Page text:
grenache on vines post veraison

A previous post describes the special care we take to prevent reduction (sulfur odors) in our Syrah. It is one example of tailoring winemaking to the variety. But the techniques used with Syrah won’t work with every variety. An example is Grenache, yet another variety that requires special care.

While not prone to reduction like Syrah, Grenache does have its own challenges* – the variety is color challenged. Unlike Cabernet and Syrah, which have an abundance of color, Grenache is color starved.

The color pigments in most wine grape varieties (called anthocyanins) are found in the skins. The concentration of anthocyanins in Grenache is low, as are other beneficial polyphenols necessary to stabilize what color there is. The winemaking goal with Grenache, then, is to extract as many of the beneficial polyphenols as possible in order to improve color intensity, provide stability during aging, and optimize the structure and mouthfeel of the wine.

Many traditional winemaking techniques can be modified to enhance color extraction. Length and temperature of maceration (time period in winemaking when color is extracted from the skins) can be played with – as can different methods of maceration.

Increasing the fermentation temperature is one method winemakers will use to increase color extraction. However, this method easily runs into trouble with Grenache – not only does the more rapid fermentation risk blowing off Grenache’s delicate aromas, but any additional color can go out of solution due to the poverty of color-stabilizing polyphenols in the grape’s skin.

Another winemaking technique, saignée, is sometimes employed. Saignée – to bleed – involves removing a portion of the juice prior to fermentation. Saignée increases the relative concentration of skins (hence, anthocyanins) in solution and can improve the color in the final wine. The bled-off juice is turned into a rosé, which recovers the cost of the lost wine and provides cash flow while waiting for the red wine to develop.

Saignée rosé is bigger and riper than those produced in the traditional method. If this isn’t your style, then Saignée isn’t really a good option. This is why a number of winemakers are experimenting with the addition of enzymes and enological tannins.

Enzymes are designed to break down the cell walls, thereby freeing the color pigments. Today, they come in a number of flavors, providing partial hydrolysis of the polysaccharide pectins (pectinase), cellulose (cellulase), and hemicellulose (hemicellulase-xylanase).

When I started in winemaking, pectinase – the enzyme that targets pectin – was the only enzyme used in winemaking. A tiny amount of pectinase rapidly turned the grape must into a soupy mixture. Though the color intensified initially, some of the products contained trace quantities of  – glucosidase that actually hydrated anthocyanins to an unstable form – leading to color loss! In either case, my bench experiments with pectinase were disappointing. Not only was the ‘soup’ hard to filter, but the enzymes seemed to extract herbaceous and astringent compounds, most likely from the seeds. And, if these problems weren’t bad enough, the additional color extracted by the enzymes was not stable with aging.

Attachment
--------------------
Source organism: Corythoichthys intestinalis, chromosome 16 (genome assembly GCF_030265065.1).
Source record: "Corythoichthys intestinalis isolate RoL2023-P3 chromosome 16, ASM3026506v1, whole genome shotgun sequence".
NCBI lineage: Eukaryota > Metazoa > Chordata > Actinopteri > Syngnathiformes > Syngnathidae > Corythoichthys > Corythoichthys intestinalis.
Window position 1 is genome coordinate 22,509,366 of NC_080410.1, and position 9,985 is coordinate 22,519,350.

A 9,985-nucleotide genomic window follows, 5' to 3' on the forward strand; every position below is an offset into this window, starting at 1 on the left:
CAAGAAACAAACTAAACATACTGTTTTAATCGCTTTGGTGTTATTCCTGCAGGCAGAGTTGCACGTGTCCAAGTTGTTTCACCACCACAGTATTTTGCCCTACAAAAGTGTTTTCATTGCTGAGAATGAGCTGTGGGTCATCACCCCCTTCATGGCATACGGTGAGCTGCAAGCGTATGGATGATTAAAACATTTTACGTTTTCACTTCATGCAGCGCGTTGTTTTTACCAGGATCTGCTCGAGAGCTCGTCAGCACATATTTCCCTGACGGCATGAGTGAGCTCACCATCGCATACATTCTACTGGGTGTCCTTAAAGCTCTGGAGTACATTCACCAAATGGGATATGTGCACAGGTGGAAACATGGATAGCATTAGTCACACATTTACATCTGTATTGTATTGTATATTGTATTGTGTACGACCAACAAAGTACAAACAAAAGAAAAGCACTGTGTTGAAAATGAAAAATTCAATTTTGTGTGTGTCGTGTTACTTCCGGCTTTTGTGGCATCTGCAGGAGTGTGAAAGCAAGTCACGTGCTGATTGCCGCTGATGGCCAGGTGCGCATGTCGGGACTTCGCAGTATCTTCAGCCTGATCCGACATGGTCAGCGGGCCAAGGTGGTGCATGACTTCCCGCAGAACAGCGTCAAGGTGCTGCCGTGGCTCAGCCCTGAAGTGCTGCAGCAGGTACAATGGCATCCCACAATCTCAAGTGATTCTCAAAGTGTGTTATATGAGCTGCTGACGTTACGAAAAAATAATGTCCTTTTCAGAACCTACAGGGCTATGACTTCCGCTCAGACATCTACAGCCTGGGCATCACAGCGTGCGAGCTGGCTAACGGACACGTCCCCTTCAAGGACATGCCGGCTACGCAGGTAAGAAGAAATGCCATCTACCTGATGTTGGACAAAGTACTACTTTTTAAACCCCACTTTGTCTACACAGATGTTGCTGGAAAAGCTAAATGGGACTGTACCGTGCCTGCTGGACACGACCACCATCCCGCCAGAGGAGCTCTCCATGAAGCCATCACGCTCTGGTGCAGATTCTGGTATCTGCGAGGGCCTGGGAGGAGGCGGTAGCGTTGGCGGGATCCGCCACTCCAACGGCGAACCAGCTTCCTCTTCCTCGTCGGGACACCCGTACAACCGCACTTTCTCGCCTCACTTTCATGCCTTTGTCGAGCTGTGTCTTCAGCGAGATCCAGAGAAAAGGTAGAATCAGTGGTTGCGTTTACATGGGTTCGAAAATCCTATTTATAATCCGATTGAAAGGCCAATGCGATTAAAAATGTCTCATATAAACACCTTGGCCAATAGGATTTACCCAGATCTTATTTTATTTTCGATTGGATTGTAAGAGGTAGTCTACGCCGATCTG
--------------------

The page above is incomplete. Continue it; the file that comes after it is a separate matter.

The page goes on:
It became clear that something else was needed in order to stabilize the color pigments extracted with enzymes. Suppliers soon began promoting enologic tannins to stabilize the anthocyanins and inhibit oxidation. Tannins are added in conjunction with the enzymes prior to fermentation. Results to date have been mixed. Some researchers report increased color intensity while others find the tannins don’t integrate well – leading to bitterness and degraded aroma quality.

With all of these issues, you can see why we don’t use enzymes or enologic tannins in any of our wines. But there still are a few things we can do to maximize color in our Grenache. First, we hope for a good harvest! A good harvest provides maximizes the available color and beneficial phenolics in the skins. A good harvest also assures the high acidity and low pH that is beneficial for color stability.

Once harvested, we ferment at a cool temperature to favor co-pigmentation. Co-pigmentation, that’s the key. It is the process of getting flavanols to conjugate with the anthocyanins to stabilize them in solution. Historically, this has been done with co-fermentation, the most known example being the fermentation of Syrah with Viognier. In this process colorless flavanols from the skins of the Viognier polymerize the anthocyanins in the Syrah so they don’t return to solution or degrade with oxidation reactions. It also color shifts the ruby red of the Syrah towards a purplish hue.

In the absence of a suitable white cultivar, we co-ferment our Grenache with untoasted oak chips. This may sound strange, but many years ago Roger Bolton of UC Davis determined that untoasted oak chips, when fermented with the wine, provided cofactors that improve color stability without adding oak flavors to the finished wine.

We’ll soon have a chance to see how well our approach works when we bottle our 2019 Fong Vineyard Grenache. Look for its release late 2021 or early 2022.

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* Grenache is also prone to oxidation due to the high concentration of hydroxycinnamic acid derivatives (caftaric acid) in the grape. But this is a story for another day.

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